We grew up sharing scraped knees, Barbies, favorite songs, and chicken pox. We listened to rain on a tin roof, caught blue crabs in tidal creeks, and confided our deepest darkest secrets to each other. We forged friendships that have spanned more than fifty years.

So, when I decided to create a character foil for my amateur sleuth Baxley Powell, I wanted her to have the same rich and enduring friendship I’ve had. Newspaper reporter Charlotte Ambrose appears in every book of the Dreamwalker cozy mysteries, but she was in Baxley’s life long before the series.

In firming up their backstory, I decided this pair had been inseparable since grade school. Charlotte struggles with her weight, with confidence, and with upward career mobility. As a fulltime employee at a weekly paper, she can get title promotions, but the job remains the same, no matter the label. Meanwhile, Baxley struggles with her unusual skill of communicating with the dead, her burning desire to be normal, and her decision to suppress her psychic abilities for most of her life.

As children, teens, and adults, Charlotte and Baxley needle each other when they need an extra push. They support each other when things go wrong and cheer for each other’s successes. They’re in and out of each other’s houses all the time. Charlotte is the sister Baxley never had, and Baxley’s parents are Charlotte’s second set of parents.

This closeness works out well for best friends in real life and for characters in stories. For instance, when everyday things that happen to us, we turn to our friends first. Our friends are our sounding boards and our barometers. They tell us when we’re messing up, and they rat us out to our folks when we need it. The same goes for Baxley and Charlotte.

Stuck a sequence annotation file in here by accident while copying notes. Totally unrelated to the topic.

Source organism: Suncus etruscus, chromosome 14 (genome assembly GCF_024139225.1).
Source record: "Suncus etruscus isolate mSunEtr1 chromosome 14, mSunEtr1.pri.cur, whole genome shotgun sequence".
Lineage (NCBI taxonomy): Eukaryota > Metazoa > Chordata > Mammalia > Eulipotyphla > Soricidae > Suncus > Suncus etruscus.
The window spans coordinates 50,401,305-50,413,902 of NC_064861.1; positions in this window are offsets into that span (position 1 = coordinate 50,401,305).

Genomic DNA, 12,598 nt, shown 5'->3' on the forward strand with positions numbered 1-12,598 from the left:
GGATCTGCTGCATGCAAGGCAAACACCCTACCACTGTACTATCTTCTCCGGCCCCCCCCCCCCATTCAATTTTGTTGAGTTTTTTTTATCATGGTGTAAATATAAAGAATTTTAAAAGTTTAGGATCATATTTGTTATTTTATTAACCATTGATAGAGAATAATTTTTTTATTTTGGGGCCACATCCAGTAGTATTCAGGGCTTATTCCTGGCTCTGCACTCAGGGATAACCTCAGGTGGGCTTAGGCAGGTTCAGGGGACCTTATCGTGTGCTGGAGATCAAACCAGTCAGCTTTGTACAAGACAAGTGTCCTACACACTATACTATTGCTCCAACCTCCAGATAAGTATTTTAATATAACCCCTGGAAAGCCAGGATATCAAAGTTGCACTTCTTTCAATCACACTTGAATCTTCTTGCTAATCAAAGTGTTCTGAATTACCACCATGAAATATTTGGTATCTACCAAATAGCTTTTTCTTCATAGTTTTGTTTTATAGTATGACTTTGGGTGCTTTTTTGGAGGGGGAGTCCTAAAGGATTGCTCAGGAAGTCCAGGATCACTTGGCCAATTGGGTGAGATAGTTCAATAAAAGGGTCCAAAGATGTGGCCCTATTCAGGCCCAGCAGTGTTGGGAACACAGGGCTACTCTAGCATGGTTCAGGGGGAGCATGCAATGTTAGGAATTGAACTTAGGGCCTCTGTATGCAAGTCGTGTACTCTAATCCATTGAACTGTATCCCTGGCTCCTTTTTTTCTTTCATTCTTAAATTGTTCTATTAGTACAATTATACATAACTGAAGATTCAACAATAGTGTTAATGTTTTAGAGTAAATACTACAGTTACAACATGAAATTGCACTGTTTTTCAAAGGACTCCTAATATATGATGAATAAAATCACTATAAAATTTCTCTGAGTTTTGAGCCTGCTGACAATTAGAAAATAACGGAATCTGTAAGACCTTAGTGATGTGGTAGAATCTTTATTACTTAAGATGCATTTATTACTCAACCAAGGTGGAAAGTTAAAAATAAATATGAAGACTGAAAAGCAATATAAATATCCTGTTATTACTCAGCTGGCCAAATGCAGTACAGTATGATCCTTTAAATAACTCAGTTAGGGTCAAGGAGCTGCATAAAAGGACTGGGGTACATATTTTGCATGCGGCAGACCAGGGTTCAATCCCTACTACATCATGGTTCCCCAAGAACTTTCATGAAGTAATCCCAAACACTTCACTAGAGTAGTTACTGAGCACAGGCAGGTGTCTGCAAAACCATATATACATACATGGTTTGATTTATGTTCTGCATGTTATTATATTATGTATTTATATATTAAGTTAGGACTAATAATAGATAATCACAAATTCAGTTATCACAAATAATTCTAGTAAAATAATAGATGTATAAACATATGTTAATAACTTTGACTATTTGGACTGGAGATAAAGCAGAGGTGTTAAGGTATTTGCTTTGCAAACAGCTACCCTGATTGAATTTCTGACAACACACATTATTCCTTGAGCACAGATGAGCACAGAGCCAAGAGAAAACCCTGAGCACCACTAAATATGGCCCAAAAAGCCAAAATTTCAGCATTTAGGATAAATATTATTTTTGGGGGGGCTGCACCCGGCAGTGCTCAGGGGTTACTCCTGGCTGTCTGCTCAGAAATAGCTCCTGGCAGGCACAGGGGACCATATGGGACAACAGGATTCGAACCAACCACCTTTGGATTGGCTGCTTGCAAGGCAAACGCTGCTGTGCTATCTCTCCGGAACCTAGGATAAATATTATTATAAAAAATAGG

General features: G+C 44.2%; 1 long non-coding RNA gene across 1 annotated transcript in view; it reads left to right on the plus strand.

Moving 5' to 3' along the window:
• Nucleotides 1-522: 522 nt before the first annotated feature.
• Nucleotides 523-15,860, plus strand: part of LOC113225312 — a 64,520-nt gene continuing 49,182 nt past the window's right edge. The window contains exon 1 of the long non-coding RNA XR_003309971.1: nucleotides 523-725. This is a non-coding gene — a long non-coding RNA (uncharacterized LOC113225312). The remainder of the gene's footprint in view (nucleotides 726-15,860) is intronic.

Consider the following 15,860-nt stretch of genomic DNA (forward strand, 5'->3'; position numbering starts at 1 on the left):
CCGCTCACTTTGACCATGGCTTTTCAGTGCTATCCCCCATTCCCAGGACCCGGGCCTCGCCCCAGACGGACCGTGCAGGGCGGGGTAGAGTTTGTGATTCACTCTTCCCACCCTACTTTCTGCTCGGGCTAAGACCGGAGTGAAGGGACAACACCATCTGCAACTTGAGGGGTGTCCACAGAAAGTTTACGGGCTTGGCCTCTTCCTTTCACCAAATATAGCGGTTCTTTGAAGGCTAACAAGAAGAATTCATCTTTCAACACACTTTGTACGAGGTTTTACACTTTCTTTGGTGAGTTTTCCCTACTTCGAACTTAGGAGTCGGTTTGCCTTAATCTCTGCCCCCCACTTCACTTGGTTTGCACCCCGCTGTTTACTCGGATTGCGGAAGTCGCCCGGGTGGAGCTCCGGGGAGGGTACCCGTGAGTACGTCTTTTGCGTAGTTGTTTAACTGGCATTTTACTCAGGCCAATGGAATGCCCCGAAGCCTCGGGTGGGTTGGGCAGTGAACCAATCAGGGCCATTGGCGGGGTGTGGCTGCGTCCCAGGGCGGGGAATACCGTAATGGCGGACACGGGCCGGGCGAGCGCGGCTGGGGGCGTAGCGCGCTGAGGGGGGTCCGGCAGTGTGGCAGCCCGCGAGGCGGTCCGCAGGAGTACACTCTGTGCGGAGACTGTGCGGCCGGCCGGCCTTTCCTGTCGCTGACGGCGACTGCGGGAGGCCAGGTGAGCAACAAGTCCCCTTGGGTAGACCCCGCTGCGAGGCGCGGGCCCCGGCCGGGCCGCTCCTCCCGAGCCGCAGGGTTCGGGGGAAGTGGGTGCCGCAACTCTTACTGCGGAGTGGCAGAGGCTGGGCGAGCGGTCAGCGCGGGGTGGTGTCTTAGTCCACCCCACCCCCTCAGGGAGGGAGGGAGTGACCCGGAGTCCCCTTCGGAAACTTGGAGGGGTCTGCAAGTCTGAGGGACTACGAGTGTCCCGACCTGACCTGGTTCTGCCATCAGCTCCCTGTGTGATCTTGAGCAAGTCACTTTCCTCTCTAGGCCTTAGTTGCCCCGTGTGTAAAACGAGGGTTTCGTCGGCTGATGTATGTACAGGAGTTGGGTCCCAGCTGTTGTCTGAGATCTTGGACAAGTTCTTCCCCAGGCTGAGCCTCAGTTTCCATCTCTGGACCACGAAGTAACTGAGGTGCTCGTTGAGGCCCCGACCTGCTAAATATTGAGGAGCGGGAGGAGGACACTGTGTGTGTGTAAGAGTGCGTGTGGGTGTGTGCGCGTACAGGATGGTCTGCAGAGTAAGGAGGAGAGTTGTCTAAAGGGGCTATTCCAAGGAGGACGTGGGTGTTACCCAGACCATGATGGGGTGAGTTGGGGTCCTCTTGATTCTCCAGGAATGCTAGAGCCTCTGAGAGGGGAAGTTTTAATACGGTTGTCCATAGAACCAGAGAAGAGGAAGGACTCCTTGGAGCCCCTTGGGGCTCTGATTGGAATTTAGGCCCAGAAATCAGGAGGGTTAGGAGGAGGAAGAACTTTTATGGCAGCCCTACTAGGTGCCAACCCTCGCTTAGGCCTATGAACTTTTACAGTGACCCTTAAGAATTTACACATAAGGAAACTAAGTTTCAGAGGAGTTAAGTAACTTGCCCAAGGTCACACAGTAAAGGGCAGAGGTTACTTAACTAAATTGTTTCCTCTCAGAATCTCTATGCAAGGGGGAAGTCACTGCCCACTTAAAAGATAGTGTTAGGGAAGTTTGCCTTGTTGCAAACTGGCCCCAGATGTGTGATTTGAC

In book one of the series, Gone and Done It, Charlotte helps Baxley through the decision to become the Dreamwalker. She helps Bax when the admission of power totally whitens Baxley’s forelock. On the flip side, Baxley clues her friend into the first murder the county has had in forever. That’s solid gold and pure adrenaline for an ambitious reporter like Charlotte.

In the second Dreamwalker mystery, Bubba Done It, Charlotte gets first dibs on reporting the banker’s death, but her astute observations shape the overall police investigation. There’s a lot of give and take in their relationship and a squabble or two for good measure. As always, Charlotte remains the brains of the pair and Baxley the pluck.

And now we’re to book three in the series, the subject of this book release blog tour, Doggone It. With several months of dreamwalking under her belt, Baxley enjoys a more formal relationship with the sheriff’s department. The increased work and pay make her life as a single mom easier, but the more cop work she does, the less she can confide in Charlotte in real time. With Charlotte being a member of the press and Baxley on the side of law and order, a rift in their friendship threatens.

In addition, Charlotte’s reporting of two previous murder cases shakes up the pecking order at the paper and gains her notice throughout the state. She’s sure her next murder story will springboard her to a bigtime career. While Charlotte pursues fame and fortune, Baxley keeps a low profile. The people she meets are either dead, criminals, family of the dead, or cops. Her dreamwalking clients drop by at all hours of the day and night, leaving her little time for her friend.

Adjustments must be made if Baxley and Charlotte are to remain close friends.

Read more about Baxley and Charlotte in Doggone It!
Buy link on Kindle and Hardcover

This post originally aired at Storeybook Reviews on October 20, 2016